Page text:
Even with the heavy opposition to the bill’s survival, there remains a persistent effort to ensure DACA’s permanence. In August, marches took place across the United States to protest the potential cancellation of DACA, and, in comparison to the ten state attorney generals who oppose DACA, there are 20 attorney generals who have publicly supported the bill.

The division amongst those who decide the fate of bills like DACA is the root of Ramirez’s, and other undocumented students’, hesitation to commit to such a program during Trump’s presidency; while no direct action has been taken to repeal the protection program, there is an uncertainty from all sides about what the president actually plans to do with the bill.

The fear of being outed as an undocumented citizen, which could lead to Ramirez’s prosecution, combined with the possible cancellation of the bill, both led to her failure to apply for a DACA membership in time. After learning that she may lose her elected position, the conversation transitioned toward what can be done to prevent the worst-case scenario.

According to Paul Cocke, the director of communications and marketing for Western Washington University, the university has looked into every possible solution to Ramirez’s case, but they have found that it would be impossible for them to offer Ramirez a paid position without infringing on federal law.

“After careful research and significant review of both creative alternatives and the existing law regarding the possible means by which we can legally compensate our undocumented students who have not received Deferred Action for Childhood Arrivals, we have not found a viable option that would allow for payment or even a way to allow for a student to engage in volunteer service when the work involved would otherwise be considered paid work,” Cocke said in an email.

While volunteer service may seem like the most likely alternative to accepting a paid position, it appears that Ramirez would not be able to accept the position, even if it was without pay. According to Cocke, the U.S. Citizenship and Immigration Service (USCIS) views volunteering for a position that is normally paid as “work,” even if it is just for the time leading up to Ramirez receiving her DACA membership. In this rare case, volunteering would require the same employment authorization as accepting a paid position.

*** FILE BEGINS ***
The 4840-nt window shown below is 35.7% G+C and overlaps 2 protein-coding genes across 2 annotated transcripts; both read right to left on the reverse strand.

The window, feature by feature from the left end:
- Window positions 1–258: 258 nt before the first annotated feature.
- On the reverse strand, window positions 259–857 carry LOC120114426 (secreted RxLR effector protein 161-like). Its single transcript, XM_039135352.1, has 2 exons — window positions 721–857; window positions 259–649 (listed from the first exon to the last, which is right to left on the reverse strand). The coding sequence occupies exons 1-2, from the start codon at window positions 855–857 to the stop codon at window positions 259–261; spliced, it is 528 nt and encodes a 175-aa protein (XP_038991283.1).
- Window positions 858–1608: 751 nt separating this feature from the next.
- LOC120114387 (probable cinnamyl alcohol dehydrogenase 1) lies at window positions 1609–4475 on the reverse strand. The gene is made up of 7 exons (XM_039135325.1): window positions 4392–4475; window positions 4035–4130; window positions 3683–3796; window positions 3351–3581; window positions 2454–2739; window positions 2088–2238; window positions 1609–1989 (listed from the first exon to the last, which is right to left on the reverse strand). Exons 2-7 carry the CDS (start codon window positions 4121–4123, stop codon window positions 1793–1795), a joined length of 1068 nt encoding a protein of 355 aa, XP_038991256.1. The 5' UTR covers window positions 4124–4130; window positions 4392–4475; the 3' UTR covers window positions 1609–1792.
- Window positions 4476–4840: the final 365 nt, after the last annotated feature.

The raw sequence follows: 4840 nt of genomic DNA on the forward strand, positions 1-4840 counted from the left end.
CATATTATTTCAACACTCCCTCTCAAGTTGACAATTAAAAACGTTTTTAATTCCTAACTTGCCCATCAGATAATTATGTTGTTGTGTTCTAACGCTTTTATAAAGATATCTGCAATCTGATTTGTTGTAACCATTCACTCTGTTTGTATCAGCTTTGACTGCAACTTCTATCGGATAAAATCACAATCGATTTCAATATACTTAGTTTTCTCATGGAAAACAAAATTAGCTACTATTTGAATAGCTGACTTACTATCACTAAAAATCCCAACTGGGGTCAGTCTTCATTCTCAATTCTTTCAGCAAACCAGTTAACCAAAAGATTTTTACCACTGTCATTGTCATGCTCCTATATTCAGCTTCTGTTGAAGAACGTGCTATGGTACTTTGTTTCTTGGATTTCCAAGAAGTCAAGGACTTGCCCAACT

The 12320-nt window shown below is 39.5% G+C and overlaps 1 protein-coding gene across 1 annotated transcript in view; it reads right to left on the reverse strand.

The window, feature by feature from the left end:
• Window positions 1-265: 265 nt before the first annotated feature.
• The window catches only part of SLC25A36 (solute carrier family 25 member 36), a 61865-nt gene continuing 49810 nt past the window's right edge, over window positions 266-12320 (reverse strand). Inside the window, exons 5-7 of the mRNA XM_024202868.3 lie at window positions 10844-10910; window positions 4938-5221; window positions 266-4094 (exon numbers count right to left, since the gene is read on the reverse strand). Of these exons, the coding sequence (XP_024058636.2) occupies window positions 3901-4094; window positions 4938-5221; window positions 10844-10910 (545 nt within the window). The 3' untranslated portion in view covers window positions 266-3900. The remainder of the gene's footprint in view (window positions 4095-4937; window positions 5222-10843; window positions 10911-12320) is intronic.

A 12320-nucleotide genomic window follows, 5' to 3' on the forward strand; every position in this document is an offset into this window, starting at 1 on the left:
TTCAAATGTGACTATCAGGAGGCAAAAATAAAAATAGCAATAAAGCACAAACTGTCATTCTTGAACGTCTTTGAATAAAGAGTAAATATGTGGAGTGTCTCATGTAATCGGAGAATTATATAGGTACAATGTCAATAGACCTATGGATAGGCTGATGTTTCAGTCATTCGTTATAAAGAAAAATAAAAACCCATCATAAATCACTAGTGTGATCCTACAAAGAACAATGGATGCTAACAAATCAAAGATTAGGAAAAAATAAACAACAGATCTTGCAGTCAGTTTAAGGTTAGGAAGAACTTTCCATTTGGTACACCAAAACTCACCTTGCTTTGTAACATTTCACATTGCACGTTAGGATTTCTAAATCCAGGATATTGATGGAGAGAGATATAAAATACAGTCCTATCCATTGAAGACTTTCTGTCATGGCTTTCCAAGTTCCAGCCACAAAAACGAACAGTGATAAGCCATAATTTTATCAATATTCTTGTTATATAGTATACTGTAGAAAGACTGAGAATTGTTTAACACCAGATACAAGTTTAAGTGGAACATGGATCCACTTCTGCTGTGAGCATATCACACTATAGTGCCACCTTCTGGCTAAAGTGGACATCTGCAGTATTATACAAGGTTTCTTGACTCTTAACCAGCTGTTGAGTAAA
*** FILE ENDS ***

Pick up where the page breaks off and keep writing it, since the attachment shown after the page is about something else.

“Any enrolled student should not be denied or restricted as to the leadership opportunities and mentoring that the university provides.”

Ramirez’s academic advisor, Dr. Lawrence Estrada, believes that Ramirez’s situation represents a larger problem that takes place on college campuses across the country. “Ana has accomplished a great deal in a short amount of time, only to be told that she can no longer hold the office, due to a technicality that she had no control over,” Estrada said in an email.

“She won her election in a fair and impressive fashion. She is an example to other students in the same situation. Any enrolled student should not be denied or restricted as to the leadership opportunities and mentoring that the university provides.”

If the university knew that undocumented students would not be allowed the same employment opportunities as students who are United States citizens, is it fair to say that they are receiving an equal opportunity education? Unlike a meal plan or housing payment, the price of tuition is meant to reflect the cost of the opportunities that the university provides to its students.

If a college student is not allowed access to all that the university offers, they should not be asked to pay the same amount as those who are, regardless of the reasoning for the difference in said opportunities.

Western Washington University believes they are protecting their students and themselves by not allowing anyone to be put in a situation in which they may be prosecuted for their employment. No matter how much the university values the inclusion of undocumented students, they are unwilling to put a student at risk of breaking federal law. Cocke continued, “The university values and seeks to encourage strong student leaders. Despite Ana’s clear talent and leadership, the university is obligated to separate the individual talent and contributions from legal requirements, as the law makes no exceptions based on those personal characteristics.”